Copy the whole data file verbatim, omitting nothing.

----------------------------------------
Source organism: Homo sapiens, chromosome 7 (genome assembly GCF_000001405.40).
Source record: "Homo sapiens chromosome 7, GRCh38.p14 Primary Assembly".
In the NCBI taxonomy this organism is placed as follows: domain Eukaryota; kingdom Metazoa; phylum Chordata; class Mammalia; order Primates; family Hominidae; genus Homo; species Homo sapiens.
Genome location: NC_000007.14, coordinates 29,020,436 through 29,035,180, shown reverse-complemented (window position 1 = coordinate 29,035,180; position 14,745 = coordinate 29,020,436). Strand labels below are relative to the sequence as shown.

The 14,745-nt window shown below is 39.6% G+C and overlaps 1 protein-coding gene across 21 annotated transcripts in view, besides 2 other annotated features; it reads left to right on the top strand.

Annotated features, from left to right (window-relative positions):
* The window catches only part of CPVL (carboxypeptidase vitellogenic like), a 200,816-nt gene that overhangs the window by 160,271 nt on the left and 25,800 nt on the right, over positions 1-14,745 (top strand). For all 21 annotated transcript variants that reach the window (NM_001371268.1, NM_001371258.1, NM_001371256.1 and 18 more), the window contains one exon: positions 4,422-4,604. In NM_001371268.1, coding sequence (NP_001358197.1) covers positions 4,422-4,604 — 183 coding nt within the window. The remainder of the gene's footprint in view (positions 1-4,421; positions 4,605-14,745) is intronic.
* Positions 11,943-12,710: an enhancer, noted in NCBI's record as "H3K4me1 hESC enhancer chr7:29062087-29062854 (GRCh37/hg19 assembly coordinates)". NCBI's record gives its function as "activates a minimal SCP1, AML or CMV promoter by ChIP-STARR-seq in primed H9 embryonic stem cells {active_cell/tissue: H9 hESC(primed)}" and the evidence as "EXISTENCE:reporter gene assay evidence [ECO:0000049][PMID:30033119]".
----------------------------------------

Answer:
Source organism: Homo sapiens, chromosome 7 (genome assembly GCF_000001405.40).
Source record: "Homo sapiens chromosome 7, GRCh38.p14 Primary Assembly".
In the NCBI taxonomy this organism is placed as follows: domain Eukaryota; kingdom Metazoa; phylum Chordata; class Mammalia; order Primates; family Hominidae; genus Homo; species Homo sapiens.
Genome location: NC_000007.14, coordinates 29,020,436 through 29,035,180, shown reverse-complemented (window position 1 = coordinate 29,035,180; position 14,745 = coordinate 29,020,436). Strand labels below are relative to the sequence as shown.

The 14,745-nt window shown below is 39.6% G+C and overlaps 1 protein-coding gene across 21 annotated transcripts in view, besides 2 other annotated features; it reads left to right on the top strand.

Annotated features, from left to right (window-relative positions):
* The window catches only part of CPVL (carboxypeptidase vitellogenic like), a 200,816-nt gene that overhangs the window by 160,271 nt on the left and 25,800 nt on the right, over positions 1-14,745 (top strand). For all 21 annotated transcript variants that reach the window (NM_001371268.1, NM_001371258.1, NM_001371256.1 and 18 more), the window contains one exon: positions 4,422-4,604. In NM_001371268.1, coding sequence (NP_001358197.1) covers positions 4,422-4,604 — 183 coding nt within the window. The remainder of the gene's footprint in view (positions 1-4,421; positions 4,605-14,745) is intronic.
* Positions 11,943-12,710: an enhancer, noted in NCBI's record as "H3K4me1 hESC enhancer chr7:29062087-29062854 (GRCh37/hg19 assembly coordinates)". NCBI's record gives its function as "activates a minimal SCP1, AML or CMV promoter by ChIP-STARR-seq in primed H9 embryonic stem cells {active_cell/tissue: H9 hESC(primed)}" and the evidence as "EXISTENCE:reporter gene assay evidence [ECO:0000049][PMID:30033119]".